Subtle Garlic Puree
The longer you cook garlic, the subtler the flavour. If you want more of a punchy puree, only cook for 7 minutes. You can serve this puree with chicken breasts, as a sauce with full roast lamb, or with fresh sliced tomatoes on toast.
3 garlic bulbs, peeled
1 tbsp extra virgin olive oil
Salt and black pepper and perhaps a few drops of sherry vinegar
1 Place the peeled garlic in a small saucepan, and cover with the milk. Hold back 6 tbsp for pureeing later.
2 Simmer the garlic for 10 minutes, until it is just soft.
3 Add olive oil and salt and pepper.
4 Strain and reserve the milk.
5 Now, with a handheld blender, puree the garlic with 6 tbsp of milk. When smooth, check the seasoning.
So simple…even I can cook these.
whole garlic bulbs
1 Cut top 1/5 off the top of the garlic bulb and trim the base slightly so it will stay standing up.
2 Place the garlic standing up in a oven dish or tray. Add 2 or 3 (allow one per person) or fill the entire bottom.
3 Drizzle each garlic top with olive oil and a sprinkle of salt.
4 Add a lid or tin foil
5 Bake at 205°C for 30-35 minutes, or until the cloves feel soft when pressed.
6 Serve a whole bulb per person – pull apart and just push out the garlic by squeezing each clove. Finger licking delicious.
Zesty Garlic & Lime Veggie Soup for those Cold Wintry Days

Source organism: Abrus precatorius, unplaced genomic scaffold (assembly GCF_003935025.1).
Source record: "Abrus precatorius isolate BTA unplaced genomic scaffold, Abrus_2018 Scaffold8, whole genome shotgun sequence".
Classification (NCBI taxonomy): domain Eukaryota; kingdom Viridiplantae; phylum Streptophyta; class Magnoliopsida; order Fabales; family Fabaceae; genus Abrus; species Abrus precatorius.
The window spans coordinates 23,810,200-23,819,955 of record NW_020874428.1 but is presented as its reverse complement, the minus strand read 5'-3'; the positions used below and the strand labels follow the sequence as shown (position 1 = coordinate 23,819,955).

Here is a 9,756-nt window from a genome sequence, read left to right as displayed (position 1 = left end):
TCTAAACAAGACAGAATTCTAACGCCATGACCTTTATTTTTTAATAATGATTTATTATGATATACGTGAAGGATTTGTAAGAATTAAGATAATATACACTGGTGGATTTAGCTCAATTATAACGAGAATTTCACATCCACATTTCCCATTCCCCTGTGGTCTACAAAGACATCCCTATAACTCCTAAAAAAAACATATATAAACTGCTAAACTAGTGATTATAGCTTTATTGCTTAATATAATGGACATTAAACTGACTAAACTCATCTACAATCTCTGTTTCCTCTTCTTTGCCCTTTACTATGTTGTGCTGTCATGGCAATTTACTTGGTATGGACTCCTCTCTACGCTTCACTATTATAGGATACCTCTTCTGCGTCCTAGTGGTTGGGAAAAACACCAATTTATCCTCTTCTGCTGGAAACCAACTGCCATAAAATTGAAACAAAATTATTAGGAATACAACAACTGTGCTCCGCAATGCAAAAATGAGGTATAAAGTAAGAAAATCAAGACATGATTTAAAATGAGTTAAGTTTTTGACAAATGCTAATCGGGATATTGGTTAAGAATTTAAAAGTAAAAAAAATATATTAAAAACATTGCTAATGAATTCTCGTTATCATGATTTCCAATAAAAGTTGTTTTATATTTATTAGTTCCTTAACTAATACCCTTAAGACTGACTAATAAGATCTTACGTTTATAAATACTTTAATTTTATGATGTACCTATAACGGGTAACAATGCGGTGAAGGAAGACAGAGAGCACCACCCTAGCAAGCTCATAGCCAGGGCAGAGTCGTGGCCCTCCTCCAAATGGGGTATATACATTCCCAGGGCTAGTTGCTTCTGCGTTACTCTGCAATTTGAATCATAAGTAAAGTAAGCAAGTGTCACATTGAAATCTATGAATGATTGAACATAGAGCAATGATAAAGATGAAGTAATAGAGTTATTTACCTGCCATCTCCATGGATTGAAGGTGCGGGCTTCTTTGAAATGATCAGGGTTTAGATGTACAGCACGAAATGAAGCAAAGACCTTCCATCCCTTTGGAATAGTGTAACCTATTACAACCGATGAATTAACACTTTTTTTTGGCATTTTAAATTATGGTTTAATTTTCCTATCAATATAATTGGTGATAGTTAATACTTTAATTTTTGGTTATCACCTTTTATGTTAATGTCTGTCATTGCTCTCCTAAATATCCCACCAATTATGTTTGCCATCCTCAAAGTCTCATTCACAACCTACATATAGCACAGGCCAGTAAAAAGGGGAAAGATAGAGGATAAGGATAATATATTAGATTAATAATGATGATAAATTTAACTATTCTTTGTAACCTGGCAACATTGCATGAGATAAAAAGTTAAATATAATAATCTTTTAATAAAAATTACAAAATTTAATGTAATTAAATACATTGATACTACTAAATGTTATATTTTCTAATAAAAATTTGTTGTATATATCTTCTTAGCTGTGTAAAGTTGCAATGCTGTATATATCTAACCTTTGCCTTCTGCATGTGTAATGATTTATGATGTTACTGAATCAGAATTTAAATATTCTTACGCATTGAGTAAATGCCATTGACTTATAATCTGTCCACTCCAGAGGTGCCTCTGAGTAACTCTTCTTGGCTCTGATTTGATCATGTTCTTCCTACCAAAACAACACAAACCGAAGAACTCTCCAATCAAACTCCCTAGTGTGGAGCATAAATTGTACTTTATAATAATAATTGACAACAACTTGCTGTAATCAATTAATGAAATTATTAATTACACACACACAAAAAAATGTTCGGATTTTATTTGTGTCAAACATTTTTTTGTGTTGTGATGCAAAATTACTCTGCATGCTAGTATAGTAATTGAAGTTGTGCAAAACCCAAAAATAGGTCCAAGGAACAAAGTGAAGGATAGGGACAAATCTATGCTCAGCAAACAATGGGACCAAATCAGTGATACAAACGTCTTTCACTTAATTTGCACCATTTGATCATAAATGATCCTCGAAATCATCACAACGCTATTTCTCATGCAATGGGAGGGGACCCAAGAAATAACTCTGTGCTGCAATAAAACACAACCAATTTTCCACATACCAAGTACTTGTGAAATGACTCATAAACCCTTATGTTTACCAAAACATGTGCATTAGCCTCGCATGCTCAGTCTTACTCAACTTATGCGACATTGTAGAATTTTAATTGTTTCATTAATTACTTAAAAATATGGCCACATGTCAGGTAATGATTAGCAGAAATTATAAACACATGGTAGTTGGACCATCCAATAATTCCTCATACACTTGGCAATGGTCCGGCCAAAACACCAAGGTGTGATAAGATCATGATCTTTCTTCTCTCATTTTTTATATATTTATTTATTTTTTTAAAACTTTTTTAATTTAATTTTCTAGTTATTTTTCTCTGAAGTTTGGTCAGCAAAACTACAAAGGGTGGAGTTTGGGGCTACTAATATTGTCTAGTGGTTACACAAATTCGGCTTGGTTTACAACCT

I always make a large quantity of this soup as it disappears so fast.
2 litres stock -whatever you have – homemade or bought
butter or coconut oil
2 large leeks/onions or both chopped
4 large potatoes chopped
6-8 carrots chopped
6 cloves garlic chopped
any other veggies you like
2 bay leaves
2 tins (equivalent) lentils or chick peas or butter beans
black pepper & salt
Tabasco or other chilli sauce
zest of 1 lemon
4 kafir lime leaves
4 crushed garlic cloves
coriander or flat leaf parsley
1 Bring to simmer 2 litres vegetable or chicken stock
2 Sauté in another large pan 1-2 finely cut large leek and/or 2 large onions in decent sized saucepan, using butter or coconut oil
3 Add chopped large potato x 4, carrot x 6-8, chopped garlic x 6, plus anything else you fancy or have in fridge or veggie garden.
4 Add 2 bay leaves
5 Sauté a little more
6 Add your preheated stock
7 Add cooked (or tinned) lentils or chick peas or butter beans or whichever legumes you like
8 Simmer ’til the veggies are cooked, then turn down the heat.
9 Adjust consistency with more water and season with black pepper and salt, if required. The soup should now be a chunky and rich tasting soup.
10 Add a of few drops Tabasco/chilli sauce to taste – not hot! Subtle is good!
11 Add finely chopped zest of 1 lemon
12 Add 4 whole kafir lime leaves
13 Simmer for 2 more mins
14 At the very last minute, add 4 cloves of crushed garlic and stir through…
15 Serve… Coriander or flat leaf parsley would be good
16 Serve with crusty bread ?
Lift Me Up – Garlic Tonic
Feeling a bit under the weather? Cold coming on? This warming zesty tonic is a great pick me up! The honey and ginger help counter the flavour of the garlic and make it very tasty.
Mix these fresh, raw ingredients with 1/2 cup warm water (not hot, as heating will decreases any beneficial compounds in the ingredients). The black pepper and coconut oil are recommended to help absorption of fat soluble vitamins. Drink up and eat all the lumpy bits too!
- 1 clove garlic – peeled & minced
- fresh ginger – peeled & minced * option
- piece fresh turmeric root – peeled & minced (1.5 – 3 g max.) or 1 teaspoon dried turmeric powder * option
- 1 teaspoon raw cold pressed honey (or more to taste)
- 1/2 teaspoon organic apple cider vinegar
- 1 teaspoon lemon juice
- pinch of fresh ground black pepper
- 1/8 teaspoon coconut oil